Julie Birmant and Clément Oubrerie’s PABLO tackles something big: what – and who – turned a young Spanish painter into Picasso? Set between 1900 and 1909, their four-volume series covers Picasso’s earliest years in Paris. It’s a true story, but one whose details are largely forgotten. Birmant presents it with sympathy for the elements at its heart: youth, love, friendship and artistic transformation.
…
The series is based on Fernande Olivier’s memoir Souvenirs Intimes. Picasso’s first great love, Olivier is still known as “la belle Fernande“. Her book is a close-up view of the seven years she spent with the painter – mostly in the infamous Bateau Lavoir or “Laundry Boat”.

Reviewed by Cynthia Rose over at TCJ:

Julie Birmant and Clément Oubrerie’s PABLO tackles something big: what – and who – turned a young Spanish painter into Picasso? Set between 1900 and 1909, their four-volume series covers Picasso’s earliest years in Paris. It’s a true story, but one whose details are largely forgotten. Birmant presents it with sympathy for the elements at its heart: youth, love, friendship and artistic transformation.

The series is based on Fernande Olivier’s memoir Souvenirs Intimes. Picasso’s first great love, Olivier is still known as “la belle Fernande“. Her book is a close-up view of the seven years she spent with the painter – mostly in the infamous Bateau Lavoir or “Laundry Boat”.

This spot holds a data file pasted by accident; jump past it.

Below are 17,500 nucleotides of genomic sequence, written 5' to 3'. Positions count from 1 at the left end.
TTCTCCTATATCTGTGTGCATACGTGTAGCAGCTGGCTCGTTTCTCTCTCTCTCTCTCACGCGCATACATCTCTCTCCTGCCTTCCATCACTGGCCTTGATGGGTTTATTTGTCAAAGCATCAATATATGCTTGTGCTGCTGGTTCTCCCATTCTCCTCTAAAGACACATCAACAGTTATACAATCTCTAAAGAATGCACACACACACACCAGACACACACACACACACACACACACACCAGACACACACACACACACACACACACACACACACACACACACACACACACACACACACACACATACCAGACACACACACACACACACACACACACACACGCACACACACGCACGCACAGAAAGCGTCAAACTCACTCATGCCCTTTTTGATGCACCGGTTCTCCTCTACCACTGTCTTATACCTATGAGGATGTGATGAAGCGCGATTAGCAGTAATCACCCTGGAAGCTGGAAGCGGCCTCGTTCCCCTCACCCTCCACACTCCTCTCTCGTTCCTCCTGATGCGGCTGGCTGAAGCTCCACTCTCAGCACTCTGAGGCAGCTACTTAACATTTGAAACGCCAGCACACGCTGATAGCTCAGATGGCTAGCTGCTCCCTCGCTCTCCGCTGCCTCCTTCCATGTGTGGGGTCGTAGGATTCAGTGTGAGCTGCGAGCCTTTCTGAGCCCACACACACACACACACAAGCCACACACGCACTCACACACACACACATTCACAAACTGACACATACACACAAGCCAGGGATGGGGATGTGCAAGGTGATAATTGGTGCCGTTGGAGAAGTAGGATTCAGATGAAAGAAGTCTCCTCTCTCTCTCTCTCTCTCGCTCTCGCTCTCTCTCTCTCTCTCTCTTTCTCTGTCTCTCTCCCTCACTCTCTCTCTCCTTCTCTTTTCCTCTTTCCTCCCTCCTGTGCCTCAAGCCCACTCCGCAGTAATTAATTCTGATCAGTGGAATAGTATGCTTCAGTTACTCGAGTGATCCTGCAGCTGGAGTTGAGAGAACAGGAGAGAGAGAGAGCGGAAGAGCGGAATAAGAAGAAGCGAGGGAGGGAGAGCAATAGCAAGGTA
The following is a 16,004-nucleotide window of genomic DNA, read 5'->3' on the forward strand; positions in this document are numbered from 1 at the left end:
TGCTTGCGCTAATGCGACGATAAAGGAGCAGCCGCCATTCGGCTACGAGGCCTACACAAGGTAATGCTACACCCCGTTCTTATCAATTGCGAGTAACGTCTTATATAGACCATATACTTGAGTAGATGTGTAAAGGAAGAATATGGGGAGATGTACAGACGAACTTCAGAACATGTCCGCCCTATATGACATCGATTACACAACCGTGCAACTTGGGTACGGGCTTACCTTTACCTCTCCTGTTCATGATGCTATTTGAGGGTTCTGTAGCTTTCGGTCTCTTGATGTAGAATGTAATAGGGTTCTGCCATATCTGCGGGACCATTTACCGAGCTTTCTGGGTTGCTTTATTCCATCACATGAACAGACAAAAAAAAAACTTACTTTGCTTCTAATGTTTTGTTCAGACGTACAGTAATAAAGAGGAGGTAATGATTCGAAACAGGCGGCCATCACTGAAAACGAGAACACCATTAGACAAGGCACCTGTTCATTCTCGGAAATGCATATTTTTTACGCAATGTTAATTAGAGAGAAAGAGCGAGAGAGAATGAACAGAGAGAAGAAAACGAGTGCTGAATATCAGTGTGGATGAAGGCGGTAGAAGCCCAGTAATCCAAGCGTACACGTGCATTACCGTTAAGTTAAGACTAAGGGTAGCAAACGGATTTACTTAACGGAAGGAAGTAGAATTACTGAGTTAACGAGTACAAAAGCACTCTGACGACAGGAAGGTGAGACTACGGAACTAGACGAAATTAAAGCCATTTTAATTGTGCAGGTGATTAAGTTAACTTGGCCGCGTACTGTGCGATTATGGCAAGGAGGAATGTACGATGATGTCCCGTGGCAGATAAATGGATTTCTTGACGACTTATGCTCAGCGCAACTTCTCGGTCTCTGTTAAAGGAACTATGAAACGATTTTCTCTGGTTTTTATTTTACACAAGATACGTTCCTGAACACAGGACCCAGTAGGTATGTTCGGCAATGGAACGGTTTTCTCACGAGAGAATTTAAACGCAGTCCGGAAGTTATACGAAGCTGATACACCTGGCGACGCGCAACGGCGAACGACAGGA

TCJ reviews New Yorker star cartoonist Roz Chast’s Can’t We Talk About Something More Pleasant?

Like much of Chast’s work, Can’t We Talk is a formal triumph that at first glance looks somewhat a mess. The New Yorker‘s most stylistically experimental cartoonist, Chast draws single-panel cartoons and multipage nonfiction narratives for the magazine in addition to creating monumental lists, typologies, calendars, archaeologies, fake publications, and real children’s books. Chast rarely makes do with a single gag. Her cartoons are often mini-multiples. From the rocky collection of “little things” (“chent,” spak,” “kabe,” etc.) that comprised her first TNY cartoon, she has been the magazine’s preeminent underpromiser/overdeliverer. She also happens to be one of the magazine’s best writers, and the book gives her the space to expand on funny, anxious, and often infuriating things that happen in her cartoons when she wants to convey the full weight of the Chast clan’s considerable neurotic karma.

TCJ reviews New Yorker star cartoonist Roz Chast’s Can’t We Talk About Something More Pleasant?

Like much of Chast’s work, Can’t We Talk is a formal triumph that at first glance looks somewhat a mess. The New Yorker‘s most stylistically experimental cartoonist, Chast draws single-panel cartoons and multipage nonfiction narratives for the magazine in addition to creating monumental lists, typologies, calendars, archaeologies, fake publications, and real children’s books. Chast rarely makes do with a single gag. Her cartoons are often mini-multiples. From the rocky collection of “little things” (“chent,” spak,” “kabe,” etc.) that comprised her first TNY cartoon, she has been the magazine’s preeminent underpromiser/overdeliverer. She also happens to be one of the magazine’s best writers, and the book gives her the space to expand on funny, anxious, and often infuriating things that happen in her cartoons when she wants to convey the full weight of the Chast clan’s considerable neurotic karma.